Here are some reviews of films coming out at the theater this week as well as others that may be in theaters or newly on home video.
Opening: May 24, 2019
Wide (United States)
Limited (United States)
- Excerpt: With “Halston,” Tcheng may have chosen an inelegant framing device, but he’s done an admirable job recounting the life of an artist whose relationship with the business world was both savvy and his undoing.
2019 Films In Theaters Now In Select Areas
The Curse of La Llorona
Extremely Wicked, Shockingly Evil And Vile
John Wick: Chapter 3 – Parabellum
Pokémon Detective Pikachu
All Is True
- Excerpt: Kenneth Branagh explores what Shakespeare’s retirement may have looked like – familial scandal, remorse for past mistakes, and attempts toward future happiness. Performances outshine a lackluster, melodramatic script – but check out Ian McKellen’s few minutes on screen; he about walks away with the whole project.
- Excerpt: A simple, yet brutally effective action movie with Scott Adkins and Jesse V. Johnson working at the top of their game.
- Excerpt: It’s not a word that is commonly used, but the best definition I found for avengement is “the inflicting of retributive punishment”. That reasonably sums up the bulk of what happens in the hour and a half of this newest collaboration of producer and star Scott Adkins and writer-director Jesse V. Johnson.
The Combination Redemption
- Excerpt: Because actress Tiya Sircar projects such an appealing personality in the lead role, and the plot offers some fascinating twists and turns, GOOD SAM delighted me.
- Excerpt: It is a bittersweet experience to hear Werner Herzog recount Gorbachev’s history.
- Excerpt: While “Mine 9” reveals how coal miner teams become a community and support each other through family birthdays and tragedies, the takeaway for me was the crucial importance of advocacy and pay stability.
- Excerpt: The Parisian elite sip red wine and debate literature and the digital revolution in a rambling series of salon dialogues. If plot walked into the room, the characters would offer a polite head nod, and then criticize it behind its back.
- Excerpt: Too frantic in its pacing to make the impact that the filmmakers clearly desired, but it’s an often stunning film with a terrific central performance from Taron Egerton.
- Excerpt: Originally completed in 2013 and only now finally being distributed by Severin Films, Saint Bernard is a culmination of what FX master and director Gabe Bartalos has done over the years.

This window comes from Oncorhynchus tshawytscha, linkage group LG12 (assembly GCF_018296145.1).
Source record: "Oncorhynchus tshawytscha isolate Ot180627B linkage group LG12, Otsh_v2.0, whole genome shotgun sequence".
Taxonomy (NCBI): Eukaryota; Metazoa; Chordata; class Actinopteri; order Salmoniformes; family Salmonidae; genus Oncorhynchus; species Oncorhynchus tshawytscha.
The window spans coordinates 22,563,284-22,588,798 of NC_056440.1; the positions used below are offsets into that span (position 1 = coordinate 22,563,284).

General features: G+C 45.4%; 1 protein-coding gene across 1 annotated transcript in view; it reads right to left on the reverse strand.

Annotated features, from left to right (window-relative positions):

See You Yesterday
- Excerpt: Not perfect, but it has heart and a firey passion for exploring truths about society through a clever idea, and it sets up Stefon Bristol as a filmmaker to keep an eye on.
See You Yesterday
The Silence of Others
- Excerpt: But now a growing number of citizens, friends, family and sympathizers to the resistors of the Franco regime is asking for restorative justice.
- Excerpt: Executive produced by Will and Jada Pinkett Smith, “Sprinter” is an exhilarating inspirational story of immigration conflicts, family, perseverance and love.
Trial By Fire
- Excerpt: Well worth seeing for those with an interest in social issue movies.
Trial By Fire
- Excerpt: Trial by Fire has plenty of strength when it comes to its two lead performers, but it’s as if director Edward Zwick feels as though holding back and letting the linear plot do the work is all that’s needed…
Walking on Water
- Excerpt: The fate of the lost child and the crisis of crowds on the walkway enhance an already must-see film on perhaps the greatest artist of our time.
We Have Always Lived in the Castle
- Excerpt: A Gothic treat about women seeking to escape the brutality of men, as well as how rural America casts anybody misunderstood in the light of Otherness.
The White Crow
- Excerpt: There are brief snippets showcasing ballet but little in the way of performances. I wanted to see more of that talent and less brooding.
If Beale Street Could Talk
Mary Queen of Scots
The Old Man & the Gun
The Sisters Brothers
Stan & Ollie
The Kamagasaki Cauldron War
- Excerpt: This is an income inequality play delivered in an indomitable comedic form. The irony is that the very policies of the business world that don’t want to have the poor inconveniently littering the streets create the poverty of the day laborers and unemployed who have nowhere else to go.